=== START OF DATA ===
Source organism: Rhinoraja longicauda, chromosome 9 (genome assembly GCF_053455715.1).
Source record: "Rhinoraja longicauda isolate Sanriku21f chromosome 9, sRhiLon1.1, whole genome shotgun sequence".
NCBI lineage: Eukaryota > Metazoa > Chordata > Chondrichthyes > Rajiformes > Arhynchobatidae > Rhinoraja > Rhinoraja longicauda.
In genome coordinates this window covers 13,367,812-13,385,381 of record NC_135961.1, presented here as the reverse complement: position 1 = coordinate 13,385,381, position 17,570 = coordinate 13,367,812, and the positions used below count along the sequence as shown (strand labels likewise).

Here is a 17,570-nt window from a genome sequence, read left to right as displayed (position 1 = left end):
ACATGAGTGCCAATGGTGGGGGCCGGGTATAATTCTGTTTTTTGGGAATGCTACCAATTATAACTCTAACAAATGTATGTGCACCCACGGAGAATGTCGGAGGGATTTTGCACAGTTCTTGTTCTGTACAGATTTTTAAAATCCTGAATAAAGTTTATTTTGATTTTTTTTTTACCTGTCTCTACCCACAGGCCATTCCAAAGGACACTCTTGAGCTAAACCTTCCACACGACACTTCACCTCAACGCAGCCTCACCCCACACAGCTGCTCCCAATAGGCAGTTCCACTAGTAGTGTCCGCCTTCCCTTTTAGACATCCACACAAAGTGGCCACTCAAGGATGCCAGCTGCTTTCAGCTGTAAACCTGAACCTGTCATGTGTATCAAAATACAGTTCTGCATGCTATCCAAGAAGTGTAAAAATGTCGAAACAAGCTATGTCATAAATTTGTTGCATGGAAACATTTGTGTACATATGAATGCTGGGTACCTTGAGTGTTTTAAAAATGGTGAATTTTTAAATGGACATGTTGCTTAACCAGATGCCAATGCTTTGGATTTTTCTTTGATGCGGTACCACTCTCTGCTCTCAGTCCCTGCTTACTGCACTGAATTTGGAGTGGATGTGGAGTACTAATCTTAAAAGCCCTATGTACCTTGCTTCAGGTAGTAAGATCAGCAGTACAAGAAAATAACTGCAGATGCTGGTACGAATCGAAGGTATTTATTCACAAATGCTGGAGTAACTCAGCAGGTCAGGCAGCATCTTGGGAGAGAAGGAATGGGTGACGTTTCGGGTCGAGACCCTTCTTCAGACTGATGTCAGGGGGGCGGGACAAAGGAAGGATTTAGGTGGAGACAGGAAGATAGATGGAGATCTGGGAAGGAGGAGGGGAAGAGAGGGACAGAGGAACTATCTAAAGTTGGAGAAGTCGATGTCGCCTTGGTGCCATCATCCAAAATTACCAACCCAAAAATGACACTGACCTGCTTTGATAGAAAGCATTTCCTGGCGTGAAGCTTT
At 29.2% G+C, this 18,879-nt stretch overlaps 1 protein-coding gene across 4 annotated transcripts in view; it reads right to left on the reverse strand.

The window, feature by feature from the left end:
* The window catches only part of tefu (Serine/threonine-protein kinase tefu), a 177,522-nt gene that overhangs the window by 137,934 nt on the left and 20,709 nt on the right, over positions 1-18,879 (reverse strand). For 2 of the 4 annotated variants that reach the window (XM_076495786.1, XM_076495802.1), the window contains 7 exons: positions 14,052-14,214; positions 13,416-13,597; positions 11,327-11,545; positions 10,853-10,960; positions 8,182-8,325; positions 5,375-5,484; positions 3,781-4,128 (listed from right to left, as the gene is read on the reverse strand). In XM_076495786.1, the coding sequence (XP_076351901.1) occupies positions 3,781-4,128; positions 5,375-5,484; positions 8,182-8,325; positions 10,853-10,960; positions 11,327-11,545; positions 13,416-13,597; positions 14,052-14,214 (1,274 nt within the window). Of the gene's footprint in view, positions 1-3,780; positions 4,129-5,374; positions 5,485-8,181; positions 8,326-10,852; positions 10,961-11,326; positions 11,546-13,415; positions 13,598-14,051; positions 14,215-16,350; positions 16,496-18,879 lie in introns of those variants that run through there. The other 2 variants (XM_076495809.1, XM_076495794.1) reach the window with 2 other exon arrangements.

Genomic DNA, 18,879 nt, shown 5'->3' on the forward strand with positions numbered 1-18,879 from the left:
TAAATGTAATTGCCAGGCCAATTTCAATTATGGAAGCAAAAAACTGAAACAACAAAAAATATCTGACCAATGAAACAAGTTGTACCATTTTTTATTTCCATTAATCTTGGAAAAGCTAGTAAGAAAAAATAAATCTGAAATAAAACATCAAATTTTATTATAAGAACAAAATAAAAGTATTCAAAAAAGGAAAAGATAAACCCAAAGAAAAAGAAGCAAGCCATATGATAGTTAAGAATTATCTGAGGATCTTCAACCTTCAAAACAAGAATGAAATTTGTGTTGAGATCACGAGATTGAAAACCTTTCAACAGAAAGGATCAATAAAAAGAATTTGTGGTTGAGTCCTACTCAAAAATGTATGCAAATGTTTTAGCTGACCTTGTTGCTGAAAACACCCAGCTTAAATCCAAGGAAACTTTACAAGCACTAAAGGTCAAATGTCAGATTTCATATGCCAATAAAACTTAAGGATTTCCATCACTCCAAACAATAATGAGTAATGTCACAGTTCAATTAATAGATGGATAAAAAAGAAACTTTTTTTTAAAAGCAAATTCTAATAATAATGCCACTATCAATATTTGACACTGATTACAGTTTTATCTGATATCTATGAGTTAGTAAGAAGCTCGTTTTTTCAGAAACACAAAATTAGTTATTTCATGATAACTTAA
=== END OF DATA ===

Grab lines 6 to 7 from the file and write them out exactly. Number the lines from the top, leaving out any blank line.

ACATGAGTGCCAATGGTGGGGGCCGGGTATAATTCTGTTTTTTGGGAATGCTACCAATTATAACTCTAACAAATGTATGTGCACCCACGGAGAATGTCGGAGGGATTTTGCACAGTTCTTGTTCTGTACAGATTTTTAAAATCCTGAATAAAGTTTATTTTGATTTTTTTTTTACCTGTCTCTACCCACAGGCCATTCCAAAGGACACTCTTGAGCTAAACCTTCCACACGACACTTCACCTCAACGCAGCCTCACCCCACACAGCTGCTCCCAATAGGCAGTTCCACTAGTAGTGTCCGCCTTCCCTTTTAGACATCCACACAAAGTGGCCACTCAAGGATGCCAGCTGCTTTCAGCTGTAAACCTGAACCTGTCATGTGTATCAAAATACAGTTCTGCATGCTATCCAAGAAGTGTAAAAATGTCGAAACAAGCTATGTCATAAATTTGTTGCATGGAAACATTTGTGTACATATGAATGCTGGGTACCTTGAGTGTTTTAAAAATGGTGAATTTTTAAATGGACATGTTGCTTAACCAGATGCCAATGCTTTGGATTTTTCTTTGATGCGGTACCACTCTCTGCTCTCAGTCCCTGCTTACTGCACTGAATTTGGAGTGGATGTGGAGTACTAATCTTAAAAGCCCTATGTACCTTGCTTCAGGTAGTAAGATCAGCAGTACAAGAAAATAACTGCAGATGCTGGTACGAATCGAAGGTATTTATTCACAAATGCTGGAGTAACTCAGCAGGTCAGGCAGCATCTTGGGAGAGAAGGAATGGGTGACGTTTCGGGTCGAGACCCTTCTTCAGACTGATGTCAGGGGGGCGGGACAAAGGAAGGATTTAGGTGGAGACAGGAAGATAGATGGAGATCTGGGAAGGAGGAGGGGAAGAGAGGGACAGAGGAACTATCTAAAGTTGGAGAAGTCGATGTCGCCTTGGTGCCATCATCCAAAATTACCAACCCAAAAATGACACTGACCTGCTTTGATAGAAAGCATTTCCTGGCGTGAAGCTTT
At 29.2% G+C, this 18,879-nt stretch overlaps 1 protein-coding gene across 4 annotated transcripts in view; it reads right to left on the reverse strand.